If you look for it, you can find plenty of commentary over the intervening period reflecting critically on the functioning of the Arctic Council. Debate has ranged from whether there the Council needs a stronger legal basis (moving from soft law forum to something more treaty-based) to concerns over the funding and support of Permanent Participant involvement, two-year chairmanships and agenda setting, the role of the AEC and whether it distracts from the environmental and scientific agenda of the Council, the role of observers and whether there are now too many (there are over 30), and recent issues such as the status of European Union as an observer and the anxiety over relations with Russia post-Ukraine crisis.
How was the Arctic Council itself chosen to mark this anniversary? The most interesting artifact is perhaps a five-minute video on the official website. With some jaunty background music, it is a series of slides of notable, predominantly white people dressed in the business attire associated with the urban architectures of the eight Arctic states, interspersed with depictions of indigenous peoples performing traditional drum dances and ice-filled landscapes populated with whale bones and reindeer. There are no images of observers, state or non-state, at all. A viewer would have no sense whatsoever that this international forum might have broader global engagement with European and Asian states or international bodies such as the World Meteorological Organization. The emphasis appears to be on meetings and receptions rather than, say, the actual work of the Council in areas such as science and the environment.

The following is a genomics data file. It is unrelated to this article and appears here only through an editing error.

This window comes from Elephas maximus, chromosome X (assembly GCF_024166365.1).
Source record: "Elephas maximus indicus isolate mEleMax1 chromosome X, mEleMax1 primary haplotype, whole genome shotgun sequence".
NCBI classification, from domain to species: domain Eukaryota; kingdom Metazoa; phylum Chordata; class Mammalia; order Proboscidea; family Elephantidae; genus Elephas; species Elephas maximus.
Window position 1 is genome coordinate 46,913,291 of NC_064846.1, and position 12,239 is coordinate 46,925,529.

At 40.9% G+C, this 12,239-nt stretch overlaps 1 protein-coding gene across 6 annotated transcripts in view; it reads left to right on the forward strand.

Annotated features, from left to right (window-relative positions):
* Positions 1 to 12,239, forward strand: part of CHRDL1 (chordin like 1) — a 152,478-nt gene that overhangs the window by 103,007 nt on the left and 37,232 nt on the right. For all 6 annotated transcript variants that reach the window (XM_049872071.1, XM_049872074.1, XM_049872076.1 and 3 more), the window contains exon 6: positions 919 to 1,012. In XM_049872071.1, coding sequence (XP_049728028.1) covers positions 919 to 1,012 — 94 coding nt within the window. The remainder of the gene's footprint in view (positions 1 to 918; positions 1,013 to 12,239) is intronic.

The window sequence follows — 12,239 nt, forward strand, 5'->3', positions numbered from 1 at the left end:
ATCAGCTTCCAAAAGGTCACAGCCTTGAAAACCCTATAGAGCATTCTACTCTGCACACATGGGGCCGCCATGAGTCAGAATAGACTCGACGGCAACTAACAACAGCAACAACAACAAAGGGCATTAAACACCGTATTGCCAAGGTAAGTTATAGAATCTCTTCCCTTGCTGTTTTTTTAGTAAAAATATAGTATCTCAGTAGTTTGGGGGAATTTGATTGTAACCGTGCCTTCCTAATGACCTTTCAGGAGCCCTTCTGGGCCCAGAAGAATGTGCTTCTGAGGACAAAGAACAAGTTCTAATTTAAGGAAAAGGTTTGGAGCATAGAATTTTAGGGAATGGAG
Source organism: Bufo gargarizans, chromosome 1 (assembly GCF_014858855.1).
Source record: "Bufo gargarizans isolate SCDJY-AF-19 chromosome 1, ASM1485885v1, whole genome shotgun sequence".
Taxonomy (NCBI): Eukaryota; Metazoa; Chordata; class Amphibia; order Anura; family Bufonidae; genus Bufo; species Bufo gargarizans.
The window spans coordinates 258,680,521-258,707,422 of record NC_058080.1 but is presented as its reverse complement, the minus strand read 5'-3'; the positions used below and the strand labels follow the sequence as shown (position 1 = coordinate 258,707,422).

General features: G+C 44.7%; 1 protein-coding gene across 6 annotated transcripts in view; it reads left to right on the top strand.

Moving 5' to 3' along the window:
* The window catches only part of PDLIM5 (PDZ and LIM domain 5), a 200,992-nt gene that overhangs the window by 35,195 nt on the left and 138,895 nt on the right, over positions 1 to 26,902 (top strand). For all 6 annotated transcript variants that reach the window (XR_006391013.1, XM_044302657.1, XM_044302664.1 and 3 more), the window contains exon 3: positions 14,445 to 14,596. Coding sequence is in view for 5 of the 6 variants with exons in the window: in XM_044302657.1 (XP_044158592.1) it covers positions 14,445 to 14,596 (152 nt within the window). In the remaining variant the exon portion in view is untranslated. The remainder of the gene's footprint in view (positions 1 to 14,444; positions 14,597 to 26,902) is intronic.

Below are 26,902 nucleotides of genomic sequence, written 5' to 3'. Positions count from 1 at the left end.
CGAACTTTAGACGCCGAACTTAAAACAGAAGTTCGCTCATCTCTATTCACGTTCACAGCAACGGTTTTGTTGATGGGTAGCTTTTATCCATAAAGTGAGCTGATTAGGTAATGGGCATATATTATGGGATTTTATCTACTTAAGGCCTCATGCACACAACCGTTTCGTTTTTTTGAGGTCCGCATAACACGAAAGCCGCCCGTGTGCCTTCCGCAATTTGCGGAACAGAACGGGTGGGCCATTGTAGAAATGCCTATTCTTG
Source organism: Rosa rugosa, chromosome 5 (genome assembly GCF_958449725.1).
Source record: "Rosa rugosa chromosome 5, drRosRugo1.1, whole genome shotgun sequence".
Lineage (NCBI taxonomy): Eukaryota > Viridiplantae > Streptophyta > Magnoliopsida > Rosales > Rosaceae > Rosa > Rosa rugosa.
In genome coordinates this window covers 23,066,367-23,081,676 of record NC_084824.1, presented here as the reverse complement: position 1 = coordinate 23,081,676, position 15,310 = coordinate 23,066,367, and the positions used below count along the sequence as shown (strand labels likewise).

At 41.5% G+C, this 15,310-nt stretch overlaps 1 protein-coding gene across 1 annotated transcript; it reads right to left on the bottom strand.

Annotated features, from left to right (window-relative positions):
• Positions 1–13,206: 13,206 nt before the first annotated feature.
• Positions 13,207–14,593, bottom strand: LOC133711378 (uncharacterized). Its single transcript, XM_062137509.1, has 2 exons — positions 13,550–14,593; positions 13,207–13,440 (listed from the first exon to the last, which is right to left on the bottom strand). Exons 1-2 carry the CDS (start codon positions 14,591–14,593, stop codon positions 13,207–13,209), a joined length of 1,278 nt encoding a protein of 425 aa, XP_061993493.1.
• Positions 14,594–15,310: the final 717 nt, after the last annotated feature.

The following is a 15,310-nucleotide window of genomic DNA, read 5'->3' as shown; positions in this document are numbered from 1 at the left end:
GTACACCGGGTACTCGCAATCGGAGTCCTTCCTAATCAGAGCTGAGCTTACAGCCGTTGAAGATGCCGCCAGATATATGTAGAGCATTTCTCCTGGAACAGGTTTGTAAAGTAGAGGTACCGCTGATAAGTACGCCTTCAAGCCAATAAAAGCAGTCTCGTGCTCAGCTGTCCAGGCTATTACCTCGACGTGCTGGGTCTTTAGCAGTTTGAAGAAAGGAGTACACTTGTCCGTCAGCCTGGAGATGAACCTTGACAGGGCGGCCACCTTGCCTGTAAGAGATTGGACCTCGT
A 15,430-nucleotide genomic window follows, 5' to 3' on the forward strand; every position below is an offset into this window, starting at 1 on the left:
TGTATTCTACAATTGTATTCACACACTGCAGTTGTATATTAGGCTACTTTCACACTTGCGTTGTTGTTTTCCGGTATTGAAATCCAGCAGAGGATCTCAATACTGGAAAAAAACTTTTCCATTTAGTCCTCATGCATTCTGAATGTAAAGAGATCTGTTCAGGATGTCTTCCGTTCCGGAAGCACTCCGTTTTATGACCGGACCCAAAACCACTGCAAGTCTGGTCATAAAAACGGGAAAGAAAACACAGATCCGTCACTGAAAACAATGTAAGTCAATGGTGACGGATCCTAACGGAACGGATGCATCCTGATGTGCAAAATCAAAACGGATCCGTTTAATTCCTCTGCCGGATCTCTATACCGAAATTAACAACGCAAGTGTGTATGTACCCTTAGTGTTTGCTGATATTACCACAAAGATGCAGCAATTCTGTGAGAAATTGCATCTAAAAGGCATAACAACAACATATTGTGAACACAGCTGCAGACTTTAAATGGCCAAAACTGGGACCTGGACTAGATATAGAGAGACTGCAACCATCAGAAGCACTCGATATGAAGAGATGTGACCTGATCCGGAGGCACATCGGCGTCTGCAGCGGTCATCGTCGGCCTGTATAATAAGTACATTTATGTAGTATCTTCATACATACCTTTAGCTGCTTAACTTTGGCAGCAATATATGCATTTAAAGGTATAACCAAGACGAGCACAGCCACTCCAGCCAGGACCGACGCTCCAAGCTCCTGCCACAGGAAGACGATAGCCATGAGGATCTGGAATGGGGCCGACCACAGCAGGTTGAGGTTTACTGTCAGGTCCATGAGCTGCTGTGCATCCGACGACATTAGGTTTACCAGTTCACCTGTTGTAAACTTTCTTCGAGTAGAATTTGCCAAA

What would be interesting is to learn more about the production process itself. Who selected the images? Was every Arctic state and Permanent Participant organization responsible for choosing ones that they were closely associated with as ministerial host? Did the Secretariat put together the final collage using a simple chronological order as the ordering principle? Watching the video, another possible ordering principle comes to mind—one that emphasizes how the Arctic Council reproduces itself through a series of rituals, cultural performances, and events and gives the viewer the opportunity to mull over whether that process makes the forum distinctive or interesting.